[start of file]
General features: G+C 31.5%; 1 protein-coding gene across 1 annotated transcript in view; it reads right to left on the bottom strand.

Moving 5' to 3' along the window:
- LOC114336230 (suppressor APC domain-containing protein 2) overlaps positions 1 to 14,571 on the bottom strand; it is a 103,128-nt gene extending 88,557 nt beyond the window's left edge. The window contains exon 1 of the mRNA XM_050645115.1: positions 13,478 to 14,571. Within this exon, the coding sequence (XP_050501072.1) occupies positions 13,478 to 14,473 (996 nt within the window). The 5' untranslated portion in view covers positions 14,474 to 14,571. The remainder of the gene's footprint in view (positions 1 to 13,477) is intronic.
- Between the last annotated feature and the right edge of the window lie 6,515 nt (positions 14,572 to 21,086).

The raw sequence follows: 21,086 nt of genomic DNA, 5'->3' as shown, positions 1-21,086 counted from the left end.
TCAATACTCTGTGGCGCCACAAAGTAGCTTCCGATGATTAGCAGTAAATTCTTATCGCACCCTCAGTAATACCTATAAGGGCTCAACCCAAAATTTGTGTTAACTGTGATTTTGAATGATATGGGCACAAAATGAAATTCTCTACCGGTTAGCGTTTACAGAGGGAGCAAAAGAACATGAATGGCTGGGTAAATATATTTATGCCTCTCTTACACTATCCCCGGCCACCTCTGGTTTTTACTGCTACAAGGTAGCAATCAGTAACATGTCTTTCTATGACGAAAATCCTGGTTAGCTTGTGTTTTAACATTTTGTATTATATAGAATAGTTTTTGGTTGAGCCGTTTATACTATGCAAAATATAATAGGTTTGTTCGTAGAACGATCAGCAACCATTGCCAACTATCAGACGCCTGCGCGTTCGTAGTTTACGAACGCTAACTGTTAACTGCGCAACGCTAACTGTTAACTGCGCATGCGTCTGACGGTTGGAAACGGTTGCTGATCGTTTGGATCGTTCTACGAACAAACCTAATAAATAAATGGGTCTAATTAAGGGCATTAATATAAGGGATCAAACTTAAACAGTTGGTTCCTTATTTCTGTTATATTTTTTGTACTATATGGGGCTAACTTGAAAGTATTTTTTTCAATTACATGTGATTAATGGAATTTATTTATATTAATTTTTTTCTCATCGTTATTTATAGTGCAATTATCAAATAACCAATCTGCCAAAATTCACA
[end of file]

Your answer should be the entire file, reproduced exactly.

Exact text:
General features: G+C 31.5%; 1 protein-coding gene across 1 annotated transcript in view; it reads right to left on the bottom strand.

Moving 5' to 3' along the window:
- LOC114336230 (suppressor APC domain-containing protein 2) overlaps positions 1 to 14,571 on the bottom strand; it is a 103,128-nt gene extending 88,557 nt beyond the window's left edge. The window contains exon 1 of the mRNA XM_050645115.1: positions 13,478 to 14,571. Within this exon, the coding sequence (XP_050501072.1) occupies positions 13,478 to 14,473 (996 nt within the window). The 5' untranslated portion in view covers positions 14,474 to 14,571. The remainder of the gene's footprint in view (positions 1 to 13,477) is intronic.
- Between the last annotated feature and the right edge of the window lie 6,515 nt (positions 14,572 to 21,086).

The raw sequence follows: 21,086 nt of genomic DNA, 5'->3' as shown, positions 1-21,086 counted from the left end.
TCAATACTCTGTGGCGCCACAAAGTAGCTTCCGATGATTAGCAGTAAATTCTTATCGCACCCTCAGTAATACCTATAAGGGCTCAACCCAAAATTTGTGTTAACTGTGATTTTGAATGATATGGGCACAAAATGAAATTCTCTACCGGTTAGCGTTTACAGAGGGAGCAAAAGAACATGAATGGCTGGGTAAATATATTTATGCCTCTCTTACACTATCCCCGGCCACCTCTGGTTTTTACTGCTACAAGGTAGCAATCAGTAACATGTCTTTCTATGACGAAAATCCTGGTTAGCTTGTGTTTTAACATTTTGTATTATATAGAATAGTTTTTGGTTGAGCCGTTTATACTATGCAAAATATAATAGGTTTGTTCGTAGAACGATCAGCAACCATTGCCAACTATCAGACGCCTGCGCGTTCGTAGTTTACGAACGCTAACTGTTAACTGCGCAACGCTAACTGTTAACTGCGCATGCGTCTGACGGTTGGAAACGGTTGCTGATCGTTTGGATCGTTCTACGAACAAACCTAATAAATAAATGGGTCTAATTAAGGGCATTAATATAAGGGATCAAACTTAAACAGTTGGTTCCTTATTTCTGTTATATTTTTTGTACTATATGGGGCTAACTTGAAAGTATTTTTTTCAATTACATGTGATTAATGGAATTTATTTATATTAATTTTTTTCTCATCGTTATTTATAGTGCAATTATCAAATAACCAATCTGCCAAAATTCACA